"Recovering people with mental illness have a unique and critical capacity to help others."
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Episode 114 -- May 17, 2021The Joy of Step Twelve: Help Yourself by Helping Others
In her book Sane: Mental Illness, Addiction, and the 12 Steps, author Marya Hornbacher examines the Twelve Steps and how they support the tough yet rewarding journey toward recovery from addiction and successful management of a mental health disorder.
Hornbacher offers suggestions and ideas for how those who suffer from co-occurring addiction and mental health disorders can practice the Twelve Steps. In this excerpt, we dive into Step Twelve: "Having had a spiritual awakening as the result of these steps, we tried to carry this message to alcoholics, and to practice these principles in all our affairs." Hornbacher discusses how, even in early sobriety, we are working the Twelfth Step daily. She explains that through the various ways of carrying the message to others, we make a vital move beyond ourselves. We can hope for ongoing, contented sobriety and expect the blossoming of emotional, mental, and spiritual growth when we are a service to others.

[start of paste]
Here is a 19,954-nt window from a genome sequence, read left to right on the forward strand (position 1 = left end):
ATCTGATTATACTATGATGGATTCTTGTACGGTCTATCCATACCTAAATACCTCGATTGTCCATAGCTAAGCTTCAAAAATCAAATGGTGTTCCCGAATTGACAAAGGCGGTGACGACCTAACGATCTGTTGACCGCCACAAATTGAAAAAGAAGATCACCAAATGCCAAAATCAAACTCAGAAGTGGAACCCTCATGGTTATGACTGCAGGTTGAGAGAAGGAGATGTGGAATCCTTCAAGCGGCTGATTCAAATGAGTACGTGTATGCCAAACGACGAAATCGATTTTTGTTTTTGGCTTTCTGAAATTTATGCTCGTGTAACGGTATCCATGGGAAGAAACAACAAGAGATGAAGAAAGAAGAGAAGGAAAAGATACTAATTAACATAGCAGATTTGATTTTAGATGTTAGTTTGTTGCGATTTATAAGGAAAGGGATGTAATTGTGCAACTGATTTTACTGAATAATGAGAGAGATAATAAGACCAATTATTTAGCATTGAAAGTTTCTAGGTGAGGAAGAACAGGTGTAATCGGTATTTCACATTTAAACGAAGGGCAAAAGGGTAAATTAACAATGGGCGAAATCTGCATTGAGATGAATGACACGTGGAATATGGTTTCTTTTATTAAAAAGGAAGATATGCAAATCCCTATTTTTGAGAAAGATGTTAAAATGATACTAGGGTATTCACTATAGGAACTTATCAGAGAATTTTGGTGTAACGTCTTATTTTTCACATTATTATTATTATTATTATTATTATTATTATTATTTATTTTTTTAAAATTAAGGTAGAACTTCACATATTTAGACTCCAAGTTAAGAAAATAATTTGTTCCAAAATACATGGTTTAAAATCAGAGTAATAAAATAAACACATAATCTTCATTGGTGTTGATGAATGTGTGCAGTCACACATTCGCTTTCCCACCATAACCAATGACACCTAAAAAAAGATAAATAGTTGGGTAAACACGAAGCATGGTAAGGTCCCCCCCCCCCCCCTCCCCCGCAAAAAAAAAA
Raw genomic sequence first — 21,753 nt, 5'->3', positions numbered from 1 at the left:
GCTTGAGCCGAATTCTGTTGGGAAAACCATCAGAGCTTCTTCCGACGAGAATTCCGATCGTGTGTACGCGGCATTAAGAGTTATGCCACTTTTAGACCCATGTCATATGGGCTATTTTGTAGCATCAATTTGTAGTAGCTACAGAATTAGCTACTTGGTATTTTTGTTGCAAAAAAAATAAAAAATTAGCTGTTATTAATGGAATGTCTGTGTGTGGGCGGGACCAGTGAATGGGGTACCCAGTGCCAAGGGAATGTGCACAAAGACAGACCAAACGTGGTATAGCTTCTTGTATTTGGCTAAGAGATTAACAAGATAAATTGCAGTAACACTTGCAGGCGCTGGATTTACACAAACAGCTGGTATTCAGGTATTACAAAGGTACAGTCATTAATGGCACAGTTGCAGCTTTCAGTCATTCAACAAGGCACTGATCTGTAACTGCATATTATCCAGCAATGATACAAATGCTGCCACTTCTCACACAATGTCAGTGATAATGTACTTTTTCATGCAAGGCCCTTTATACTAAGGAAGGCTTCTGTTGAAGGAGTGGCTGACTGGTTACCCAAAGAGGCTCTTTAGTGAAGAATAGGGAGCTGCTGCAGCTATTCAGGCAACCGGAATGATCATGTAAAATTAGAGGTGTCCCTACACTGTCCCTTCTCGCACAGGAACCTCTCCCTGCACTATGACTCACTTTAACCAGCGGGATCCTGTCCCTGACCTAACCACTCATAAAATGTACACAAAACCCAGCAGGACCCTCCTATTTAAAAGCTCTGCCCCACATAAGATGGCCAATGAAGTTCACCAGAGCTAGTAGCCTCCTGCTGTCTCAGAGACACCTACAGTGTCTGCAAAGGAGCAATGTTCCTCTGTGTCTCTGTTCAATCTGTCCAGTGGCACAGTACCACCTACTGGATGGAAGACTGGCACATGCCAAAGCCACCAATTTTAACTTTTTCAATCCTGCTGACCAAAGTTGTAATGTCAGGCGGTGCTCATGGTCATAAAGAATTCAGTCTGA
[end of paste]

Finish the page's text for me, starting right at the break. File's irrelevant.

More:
This excerpt has been edited for brevity.
"Faith without works is dead." We read this line in the Big Book more than once. At first, it calls for action toward the immediate, critical project of being restored to sanity as we work the Steps. But when we reach the Twelfth Step, we turn our attention outward toward people who are still suffering. It is because we have worked these Steps, and because we have had a spiritual awakening as the result, that we are now uniquely qualified to be of service to other people suffering from mental illness and addiction.
When we talk about Step Twelve, we generally focus on service work—"tried to carry this message to alcoholics"—but really, it's a three-part step. The first part—"having had a spiritual awakening"—and the last part—"to practice these principles in all our affairs"—are no less important in understanding the Step.